Shedding new light on greener synthesis pathways

25 oktober 2019

In a new collaborative project involving chemists with various backgrounds, researchers are seeking greener and more sustainable ways of producing organic compounds. If they succeed, several thousand tonnes of waste a year can be eliminated from the chemical industry.

Sascha Ott. Photo: Mikael Wallerstedt

Sascha Ott of the Department of Chemistry is leading the project, which was recently awarded SEK 35 million by the Knut and Alice Wallenberg Foundation (KAW).

In the new research project, the scientists will focus on finding new alternatives to several reactions that are widely used in the chemical industry at present. One example of a reaction used on a large scale, which creates troublesome residual products, is production of vitamin A. This creates a phosphorus-containing by-product that needs to be dealt with.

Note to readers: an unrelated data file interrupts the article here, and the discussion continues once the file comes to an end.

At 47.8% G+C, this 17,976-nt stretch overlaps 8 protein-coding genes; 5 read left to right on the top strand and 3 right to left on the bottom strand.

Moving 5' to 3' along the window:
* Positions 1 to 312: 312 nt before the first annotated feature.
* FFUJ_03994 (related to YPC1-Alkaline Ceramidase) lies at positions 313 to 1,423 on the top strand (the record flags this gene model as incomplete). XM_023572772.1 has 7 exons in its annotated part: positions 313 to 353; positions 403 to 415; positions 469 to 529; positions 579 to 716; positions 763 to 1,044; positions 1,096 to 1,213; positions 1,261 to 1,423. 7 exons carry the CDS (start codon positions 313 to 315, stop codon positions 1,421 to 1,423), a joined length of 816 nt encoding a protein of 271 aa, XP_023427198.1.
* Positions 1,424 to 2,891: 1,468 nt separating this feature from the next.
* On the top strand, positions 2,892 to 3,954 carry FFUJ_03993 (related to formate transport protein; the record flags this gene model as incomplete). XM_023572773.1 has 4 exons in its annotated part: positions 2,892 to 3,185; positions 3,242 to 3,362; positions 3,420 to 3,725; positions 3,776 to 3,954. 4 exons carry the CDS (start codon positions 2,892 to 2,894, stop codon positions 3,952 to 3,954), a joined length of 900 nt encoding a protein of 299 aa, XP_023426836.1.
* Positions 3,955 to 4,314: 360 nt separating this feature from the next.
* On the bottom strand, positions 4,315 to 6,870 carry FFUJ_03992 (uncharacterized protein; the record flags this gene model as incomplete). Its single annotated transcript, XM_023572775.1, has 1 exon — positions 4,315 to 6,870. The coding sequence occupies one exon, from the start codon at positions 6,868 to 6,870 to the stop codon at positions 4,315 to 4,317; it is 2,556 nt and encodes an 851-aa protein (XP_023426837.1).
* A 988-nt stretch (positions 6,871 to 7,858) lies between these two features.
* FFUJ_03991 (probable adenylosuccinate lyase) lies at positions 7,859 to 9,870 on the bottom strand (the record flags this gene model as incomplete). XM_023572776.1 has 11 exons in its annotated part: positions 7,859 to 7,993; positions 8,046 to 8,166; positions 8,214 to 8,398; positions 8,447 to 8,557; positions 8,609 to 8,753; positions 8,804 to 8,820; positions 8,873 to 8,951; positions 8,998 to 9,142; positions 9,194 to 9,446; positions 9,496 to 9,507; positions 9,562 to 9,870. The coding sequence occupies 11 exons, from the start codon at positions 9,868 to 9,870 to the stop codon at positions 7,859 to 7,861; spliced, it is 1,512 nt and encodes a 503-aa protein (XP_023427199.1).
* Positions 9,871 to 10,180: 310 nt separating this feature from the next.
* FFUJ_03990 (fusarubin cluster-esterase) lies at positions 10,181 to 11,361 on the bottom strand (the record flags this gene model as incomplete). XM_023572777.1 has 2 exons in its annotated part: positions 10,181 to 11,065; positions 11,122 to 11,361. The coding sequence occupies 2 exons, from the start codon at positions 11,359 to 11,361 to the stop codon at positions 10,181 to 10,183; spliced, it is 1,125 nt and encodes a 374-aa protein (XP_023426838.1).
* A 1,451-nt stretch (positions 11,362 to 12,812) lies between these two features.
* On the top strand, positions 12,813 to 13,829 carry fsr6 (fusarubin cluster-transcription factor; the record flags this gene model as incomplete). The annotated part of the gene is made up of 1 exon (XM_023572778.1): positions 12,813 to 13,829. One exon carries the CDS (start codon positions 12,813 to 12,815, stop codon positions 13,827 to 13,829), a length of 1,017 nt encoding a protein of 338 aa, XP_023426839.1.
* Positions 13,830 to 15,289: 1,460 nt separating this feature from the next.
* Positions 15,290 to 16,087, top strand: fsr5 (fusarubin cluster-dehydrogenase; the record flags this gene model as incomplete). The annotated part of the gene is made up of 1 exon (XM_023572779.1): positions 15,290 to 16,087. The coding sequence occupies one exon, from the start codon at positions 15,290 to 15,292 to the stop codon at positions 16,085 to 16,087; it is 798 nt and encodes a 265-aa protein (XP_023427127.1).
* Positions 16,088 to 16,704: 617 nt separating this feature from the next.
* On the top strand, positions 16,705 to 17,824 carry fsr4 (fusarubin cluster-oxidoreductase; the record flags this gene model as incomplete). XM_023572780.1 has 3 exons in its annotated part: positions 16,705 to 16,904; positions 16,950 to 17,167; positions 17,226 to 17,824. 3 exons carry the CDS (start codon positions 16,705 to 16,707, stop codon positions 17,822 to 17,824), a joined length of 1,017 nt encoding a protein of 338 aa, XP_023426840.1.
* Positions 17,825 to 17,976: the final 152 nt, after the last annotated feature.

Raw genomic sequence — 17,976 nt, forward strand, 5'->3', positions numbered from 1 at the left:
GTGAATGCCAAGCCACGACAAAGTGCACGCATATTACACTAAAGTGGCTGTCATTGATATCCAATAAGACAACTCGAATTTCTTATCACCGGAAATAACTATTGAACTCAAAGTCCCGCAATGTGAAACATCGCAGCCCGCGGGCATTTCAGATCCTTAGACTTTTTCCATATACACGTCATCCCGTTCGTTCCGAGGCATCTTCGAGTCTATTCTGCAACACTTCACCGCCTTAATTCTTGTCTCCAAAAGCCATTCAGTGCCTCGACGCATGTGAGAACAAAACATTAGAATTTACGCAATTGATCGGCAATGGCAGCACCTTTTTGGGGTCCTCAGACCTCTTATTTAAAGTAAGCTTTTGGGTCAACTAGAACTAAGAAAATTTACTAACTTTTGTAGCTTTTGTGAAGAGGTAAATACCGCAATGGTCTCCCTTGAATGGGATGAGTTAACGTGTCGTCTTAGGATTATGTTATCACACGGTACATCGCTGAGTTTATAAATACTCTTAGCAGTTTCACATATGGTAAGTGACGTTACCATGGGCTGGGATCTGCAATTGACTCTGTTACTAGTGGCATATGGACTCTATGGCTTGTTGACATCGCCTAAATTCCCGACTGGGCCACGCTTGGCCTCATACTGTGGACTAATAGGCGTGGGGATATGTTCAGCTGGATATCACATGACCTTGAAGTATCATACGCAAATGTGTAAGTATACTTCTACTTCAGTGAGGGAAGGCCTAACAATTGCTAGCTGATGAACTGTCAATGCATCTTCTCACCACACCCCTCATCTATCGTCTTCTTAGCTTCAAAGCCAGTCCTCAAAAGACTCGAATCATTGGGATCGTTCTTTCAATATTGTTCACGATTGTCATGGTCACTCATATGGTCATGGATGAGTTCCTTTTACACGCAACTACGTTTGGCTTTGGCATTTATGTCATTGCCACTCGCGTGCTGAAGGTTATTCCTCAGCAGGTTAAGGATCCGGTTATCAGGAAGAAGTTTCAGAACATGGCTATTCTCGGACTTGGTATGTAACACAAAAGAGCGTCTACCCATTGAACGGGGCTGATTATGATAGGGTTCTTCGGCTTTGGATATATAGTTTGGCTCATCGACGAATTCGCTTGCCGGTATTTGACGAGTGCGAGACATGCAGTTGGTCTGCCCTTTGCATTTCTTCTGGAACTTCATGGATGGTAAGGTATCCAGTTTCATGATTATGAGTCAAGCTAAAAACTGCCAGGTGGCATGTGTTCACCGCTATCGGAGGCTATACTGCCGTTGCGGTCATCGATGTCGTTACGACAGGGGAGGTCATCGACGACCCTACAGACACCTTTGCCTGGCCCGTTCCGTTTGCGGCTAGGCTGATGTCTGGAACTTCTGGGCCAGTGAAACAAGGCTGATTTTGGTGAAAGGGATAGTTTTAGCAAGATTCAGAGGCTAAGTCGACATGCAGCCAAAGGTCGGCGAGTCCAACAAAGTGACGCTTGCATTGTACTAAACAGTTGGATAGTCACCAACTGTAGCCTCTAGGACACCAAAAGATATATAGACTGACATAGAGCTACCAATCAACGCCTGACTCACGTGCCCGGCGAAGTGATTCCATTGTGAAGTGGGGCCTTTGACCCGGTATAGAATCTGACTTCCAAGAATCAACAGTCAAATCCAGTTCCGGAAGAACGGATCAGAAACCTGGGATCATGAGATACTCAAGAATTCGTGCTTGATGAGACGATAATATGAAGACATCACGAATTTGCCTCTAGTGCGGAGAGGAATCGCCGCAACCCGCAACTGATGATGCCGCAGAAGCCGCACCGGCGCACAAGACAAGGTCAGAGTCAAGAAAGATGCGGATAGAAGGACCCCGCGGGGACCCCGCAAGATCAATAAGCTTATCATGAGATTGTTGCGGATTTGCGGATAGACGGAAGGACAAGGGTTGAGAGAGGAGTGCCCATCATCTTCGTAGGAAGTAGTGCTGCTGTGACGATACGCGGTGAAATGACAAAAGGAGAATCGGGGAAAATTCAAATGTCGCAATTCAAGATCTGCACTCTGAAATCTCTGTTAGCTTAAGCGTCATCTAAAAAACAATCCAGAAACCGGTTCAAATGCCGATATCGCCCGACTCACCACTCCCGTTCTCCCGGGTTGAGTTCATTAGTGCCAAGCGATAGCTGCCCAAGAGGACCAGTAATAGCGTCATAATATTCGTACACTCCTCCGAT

However, it is not just the waste that may cause problems. To effect a chemical change, reagents that can be both toxic and difficult to handle are used.

In their pursuit of smarter synthesis pathways, the researchers decided to collaborate across classic subject boundaries. In physical chemistry, work on converting sunlight into electricity and renewable fuels has been under way for several years. What will now be investigated in the project is whether light energy can also be applied or used in synthetic organic chemistry. Is it possible to use light energy efficiently as a greener reagent? Colleagues from various fields bring differing perspectives to the work.

“The really exciting discoveries are at the interface among the various fields of knowledge. In this project, we’re all getting outside our comfort zone and taking in new aspects,” says Sascha Ott, Professor of Synthetic Molecular Chemistry and head of the project.

The project objective is to develop new synthesis pathways that generate less waste, or new synthetic routes that have not been practicable before.